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Capo for Yamaha FS100C acoustic guitar


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I have a Yamaha FS100C acoustic guitar.

In website it says Fingerboard Radius: R400mm (15 3/4") what does it mean I can't understand as I am a beginner.

I want to get a capo for it, so i want to know if it has a flat fretboard/fingerboard or radiused fretboard/fingerboard.

I bought Daddario NS Artist Capo but D string buzzes a lot even if capo tension is increased somewhat (standard tunning).

To check capo pressure i am picking strings downwards just exactly as how we do when tuning a guitar and D string buzzes a lot.

I don't want to keep high tension on the strings by tightening the capo a lot as it would defeat the purpose of getting an somewhat expensive capo with screw adjustment for tension too.

I am using Gibson light 11 - 52 gauge strings on the guitar after i tried to make the capo work with a little tension adjustment in the screw had no luck, and strings got out of tune after some trials.

I have been looking in between NS Artist Capo & Tri-Action Capo from Daddario.

Please help, I can return NS Artist Capo and get Tri-Action Capo if its more appropriate for acoustic guitars and for my Yamaha FS100C.


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I don't know anything about Yamaha guitars, but I use a basic Kyser capo that works on several of my guitars without a problem.  I'd start there, and if you still have a problem go to the place you bought the guitar or find a good luthier and have a proper set up and investigation into the problem done.

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Welcome Aboard!     Gibson's tend to be 12'' radius and 15'' isn't really that far off. Most here use 'generic' capos like Kyser which is a great one.  It has a radius, but not 15".  G7 is another good one and it has more of a radius than the Kyser - looks close to the 12" I have on my Thalia, which comes with a half dozen different radius pads you can choose from. If your capo is flat (put it up against a straight edge ruler),  AND if fretting with your finger doesn't result in buzzing - it's likely your capo.  I'm not familiar with the D' Addarios capos.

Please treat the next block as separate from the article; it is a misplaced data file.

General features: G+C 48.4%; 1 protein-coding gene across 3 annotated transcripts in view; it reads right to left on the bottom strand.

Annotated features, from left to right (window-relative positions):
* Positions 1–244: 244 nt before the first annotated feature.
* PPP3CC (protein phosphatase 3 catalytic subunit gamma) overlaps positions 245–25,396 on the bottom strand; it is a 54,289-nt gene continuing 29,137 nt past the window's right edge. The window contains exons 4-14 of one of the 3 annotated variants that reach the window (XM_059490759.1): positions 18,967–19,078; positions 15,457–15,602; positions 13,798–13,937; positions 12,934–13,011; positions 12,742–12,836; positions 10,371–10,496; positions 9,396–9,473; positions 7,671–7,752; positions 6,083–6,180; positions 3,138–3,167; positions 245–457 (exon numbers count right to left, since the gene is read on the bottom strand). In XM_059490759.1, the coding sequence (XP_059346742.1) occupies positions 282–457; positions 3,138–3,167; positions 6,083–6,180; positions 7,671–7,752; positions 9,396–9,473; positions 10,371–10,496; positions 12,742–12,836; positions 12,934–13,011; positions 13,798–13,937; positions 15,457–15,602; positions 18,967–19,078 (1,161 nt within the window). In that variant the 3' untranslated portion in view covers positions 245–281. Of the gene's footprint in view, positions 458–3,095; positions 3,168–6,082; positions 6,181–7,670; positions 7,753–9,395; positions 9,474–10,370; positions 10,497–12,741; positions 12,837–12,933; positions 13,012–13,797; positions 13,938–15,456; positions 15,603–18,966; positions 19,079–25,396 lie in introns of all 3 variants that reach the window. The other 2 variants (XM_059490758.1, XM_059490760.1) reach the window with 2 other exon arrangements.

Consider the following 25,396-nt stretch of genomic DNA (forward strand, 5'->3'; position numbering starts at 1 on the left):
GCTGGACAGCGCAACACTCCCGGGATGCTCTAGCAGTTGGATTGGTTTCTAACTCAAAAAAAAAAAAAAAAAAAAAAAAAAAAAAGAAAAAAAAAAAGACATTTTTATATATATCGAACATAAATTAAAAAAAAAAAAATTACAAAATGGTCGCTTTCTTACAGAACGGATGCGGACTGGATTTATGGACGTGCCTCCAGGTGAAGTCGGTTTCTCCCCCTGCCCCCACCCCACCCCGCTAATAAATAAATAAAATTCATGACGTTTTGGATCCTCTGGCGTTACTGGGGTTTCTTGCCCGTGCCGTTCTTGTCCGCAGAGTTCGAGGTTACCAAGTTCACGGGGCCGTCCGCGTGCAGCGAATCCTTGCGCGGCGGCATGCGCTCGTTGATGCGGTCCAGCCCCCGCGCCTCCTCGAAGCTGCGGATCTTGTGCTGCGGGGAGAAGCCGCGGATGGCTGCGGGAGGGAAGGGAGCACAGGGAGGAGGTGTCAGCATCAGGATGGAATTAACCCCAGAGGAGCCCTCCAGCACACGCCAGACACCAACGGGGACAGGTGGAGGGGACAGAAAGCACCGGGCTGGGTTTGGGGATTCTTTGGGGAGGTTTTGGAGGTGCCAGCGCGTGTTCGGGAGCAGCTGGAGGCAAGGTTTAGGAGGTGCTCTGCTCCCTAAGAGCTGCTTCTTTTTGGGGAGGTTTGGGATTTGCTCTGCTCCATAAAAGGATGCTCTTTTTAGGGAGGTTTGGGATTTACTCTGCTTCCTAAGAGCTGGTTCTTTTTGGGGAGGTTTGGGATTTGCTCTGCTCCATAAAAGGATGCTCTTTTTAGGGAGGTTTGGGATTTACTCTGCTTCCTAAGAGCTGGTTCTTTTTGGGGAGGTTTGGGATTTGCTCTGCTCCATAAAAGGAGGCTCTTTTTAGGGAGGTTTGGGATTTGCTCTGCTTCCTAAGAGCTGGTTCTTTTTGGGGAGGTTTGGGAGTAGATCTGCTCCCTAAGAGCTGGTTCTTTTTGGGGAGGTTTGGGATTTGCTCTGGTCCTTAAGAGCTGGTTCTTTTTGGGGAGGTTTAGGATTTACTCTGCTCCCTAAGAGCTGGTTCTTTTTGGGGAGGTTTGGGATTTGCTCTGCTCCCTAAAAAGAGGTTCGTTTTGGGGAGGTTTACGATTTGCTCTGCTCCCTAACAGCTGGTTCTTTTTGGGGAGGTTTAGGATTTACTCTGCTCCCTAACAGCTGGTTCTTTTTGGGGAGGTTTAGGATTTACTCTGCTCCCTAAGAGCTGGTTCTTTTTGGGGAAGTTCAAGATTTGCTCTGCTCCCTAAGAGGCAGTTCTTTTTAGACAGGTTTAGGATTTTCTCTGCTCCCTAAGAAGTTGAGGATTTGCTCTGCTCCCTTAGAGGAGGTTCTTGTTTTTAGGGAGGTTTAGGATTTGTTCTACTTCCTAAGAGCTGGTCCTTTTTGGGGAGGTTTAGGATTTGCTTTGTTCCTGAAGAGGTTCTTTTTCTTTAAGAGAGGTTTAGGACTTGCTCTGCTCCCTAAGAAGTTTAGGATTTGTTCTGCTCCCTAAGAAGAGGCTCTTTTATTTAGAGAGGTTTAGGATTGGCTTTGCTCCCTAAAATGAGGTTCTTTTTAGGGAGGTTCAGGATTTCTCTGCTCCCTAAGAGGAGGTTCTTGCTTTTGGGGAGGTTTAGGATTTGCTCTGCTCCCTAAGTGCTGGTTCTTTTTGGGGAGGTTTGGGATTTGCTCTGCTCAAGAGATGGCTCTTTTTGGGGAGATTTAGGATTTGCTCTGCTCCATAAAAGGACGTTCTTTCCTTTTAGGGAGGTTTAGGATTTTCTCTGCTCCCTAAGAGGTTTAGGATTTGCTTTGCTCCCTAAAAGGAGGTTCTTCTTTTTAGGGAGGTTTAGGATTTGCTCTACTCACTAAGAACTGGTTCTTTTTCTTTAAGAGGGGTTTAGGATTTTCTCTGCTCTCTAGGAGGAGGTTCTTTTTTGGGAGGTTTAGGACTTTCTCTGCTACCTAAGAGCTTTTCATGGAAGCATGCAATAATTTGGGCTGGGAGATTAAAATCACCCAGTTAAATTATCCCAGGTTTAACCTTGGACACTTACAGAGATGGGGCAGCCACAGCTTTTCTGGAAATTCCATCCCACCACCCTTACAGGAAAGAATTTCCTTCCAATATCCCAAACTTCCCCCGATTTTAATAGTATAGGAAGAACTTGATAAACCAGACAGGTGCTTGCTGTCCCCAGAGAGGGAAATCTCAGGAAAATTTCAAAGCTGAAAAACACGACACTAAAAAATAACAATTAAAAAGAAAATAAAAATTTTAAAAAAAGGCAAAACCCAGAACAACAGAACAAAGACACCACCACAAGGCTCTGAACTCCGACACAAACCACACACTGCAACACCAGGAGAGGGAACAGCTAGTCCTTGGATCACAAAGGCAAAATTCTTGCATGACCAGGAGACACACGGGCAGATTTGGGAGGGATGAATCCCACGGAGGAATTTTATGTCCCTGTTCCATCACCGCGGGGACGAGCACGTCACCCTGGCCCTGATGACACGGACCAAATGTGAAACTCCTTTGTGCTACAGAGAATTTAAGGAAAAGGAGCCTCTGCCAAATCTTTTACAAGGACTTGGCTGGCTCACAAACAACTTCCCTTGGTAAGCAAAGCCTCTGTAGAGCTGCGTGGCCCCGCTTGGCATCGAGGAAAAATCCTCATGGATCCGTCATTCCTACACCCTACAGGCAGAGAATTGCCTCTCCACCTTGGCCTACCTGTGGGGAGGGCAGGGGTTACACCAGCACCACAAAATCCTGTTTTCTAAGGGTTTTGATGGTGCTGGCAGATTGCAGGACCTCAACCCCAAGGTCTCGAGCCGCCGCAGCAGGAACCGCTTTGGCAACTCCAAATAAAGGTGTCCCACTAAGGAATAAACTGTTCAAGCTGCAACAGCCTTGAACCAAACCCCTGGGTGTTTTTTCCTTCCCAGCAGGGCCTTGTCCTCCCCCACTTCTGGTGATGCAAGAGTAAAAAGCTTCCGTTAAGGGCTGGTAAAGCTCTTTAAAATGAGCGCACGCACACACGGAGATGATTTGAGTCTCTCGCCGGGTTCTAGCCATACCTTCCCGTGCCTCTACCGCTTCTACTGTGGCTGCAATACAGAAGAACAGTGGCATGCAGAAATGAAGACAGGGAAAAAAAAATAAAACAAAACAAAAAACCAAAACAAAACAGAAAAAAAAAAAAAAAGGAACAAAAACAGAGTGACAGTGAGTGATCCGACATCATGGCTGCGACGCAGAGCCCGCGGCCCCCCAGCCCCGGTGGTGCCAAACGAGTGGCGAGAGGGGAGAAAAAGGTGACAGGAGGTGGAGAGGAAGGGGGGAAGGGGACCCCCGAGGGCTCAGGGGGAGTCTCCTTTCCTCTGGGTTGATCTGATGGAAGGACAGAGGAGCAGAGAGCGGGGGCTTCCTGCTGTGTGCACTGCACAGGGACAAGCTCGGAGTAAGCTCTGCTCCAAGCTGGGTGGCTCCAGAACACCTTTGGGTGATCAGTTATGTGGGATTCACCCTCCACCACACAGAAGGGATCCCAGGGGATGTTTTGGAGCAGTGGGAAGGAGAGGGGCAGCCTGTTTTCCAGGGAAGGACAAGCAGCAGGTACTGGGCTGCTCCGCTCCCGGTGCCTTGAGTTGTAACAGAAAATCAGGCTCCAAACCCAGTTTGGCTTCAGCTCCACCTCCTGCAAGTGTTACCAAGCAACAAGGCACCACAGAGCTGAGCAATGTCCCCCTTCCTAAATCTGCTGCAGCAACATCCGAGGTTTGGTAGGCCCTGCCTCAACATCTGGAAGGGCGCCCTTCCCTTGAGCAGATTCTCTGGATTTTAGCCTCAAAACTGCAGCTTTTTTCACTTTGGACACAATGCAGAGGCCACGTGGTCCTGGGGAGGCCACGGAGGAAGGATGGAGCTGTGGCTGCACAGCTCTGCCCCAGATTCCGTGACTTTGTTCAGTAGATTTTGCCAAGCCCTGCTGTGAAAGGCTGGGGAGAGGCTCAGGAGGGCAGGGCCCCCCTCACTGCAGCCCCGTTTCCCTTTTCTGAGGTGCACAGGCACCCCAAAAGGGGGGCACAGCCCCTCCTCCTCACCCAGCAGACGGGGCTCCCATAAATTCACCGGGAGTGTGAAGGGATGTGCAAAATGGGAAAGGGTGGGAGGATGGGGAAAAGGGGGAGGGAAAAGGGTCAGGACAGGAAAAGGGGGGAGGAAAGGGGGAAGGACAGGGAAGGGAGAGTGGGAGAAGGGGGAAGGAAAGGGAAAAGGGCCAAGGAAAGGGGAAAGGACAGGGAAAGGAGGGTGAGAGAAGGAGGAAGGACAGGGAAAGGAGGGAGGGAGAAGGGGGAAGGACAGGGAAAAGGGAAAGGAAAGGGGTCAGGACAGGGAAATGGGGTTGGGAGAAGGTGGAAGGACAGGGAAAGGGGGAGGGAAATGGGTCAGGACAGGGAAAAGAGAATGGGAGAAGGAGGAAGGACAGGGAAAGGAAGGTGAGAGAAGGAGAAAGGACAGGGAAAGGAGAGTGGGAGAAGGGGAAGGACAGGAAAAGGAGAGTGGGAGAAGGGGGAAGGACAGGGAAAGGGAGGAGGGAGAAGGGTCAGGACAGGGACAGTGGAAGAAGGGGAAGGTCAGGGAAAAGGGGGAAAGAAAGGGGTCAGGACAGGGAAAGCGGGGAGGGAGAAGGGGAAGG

Conversely, if you go to your music store and try a G7 and your guitar still buzzes - it's highly likely it's not the capo.  And, of course at home - if you fret the D string with finger on the same fret  that the  capo causes buzzing, and it buzzes, it's more proof that it's the guitar. Maybe a nut slot a little too deep.   G'Luck!

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Martin's standard radius is 16" which is real close.

There's a many new capos out there that have a specified radius or interchangeable pads. I recently got one from Thalia. 

Before going that more expensive route, be sure you are using the capo correctly.

Here's a video of Tommy Emmanuel giving his spin on it.

Good look. 



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The fingerboard radius is the measure of the arc of the fingerboard across its width. You don’t have to look too closely at most electric guitar and bass fingerboards to see that few if any of them are truly flat; most of them have a slight convex curvature across their width. The fingerboard radius is the measure of that curvature.


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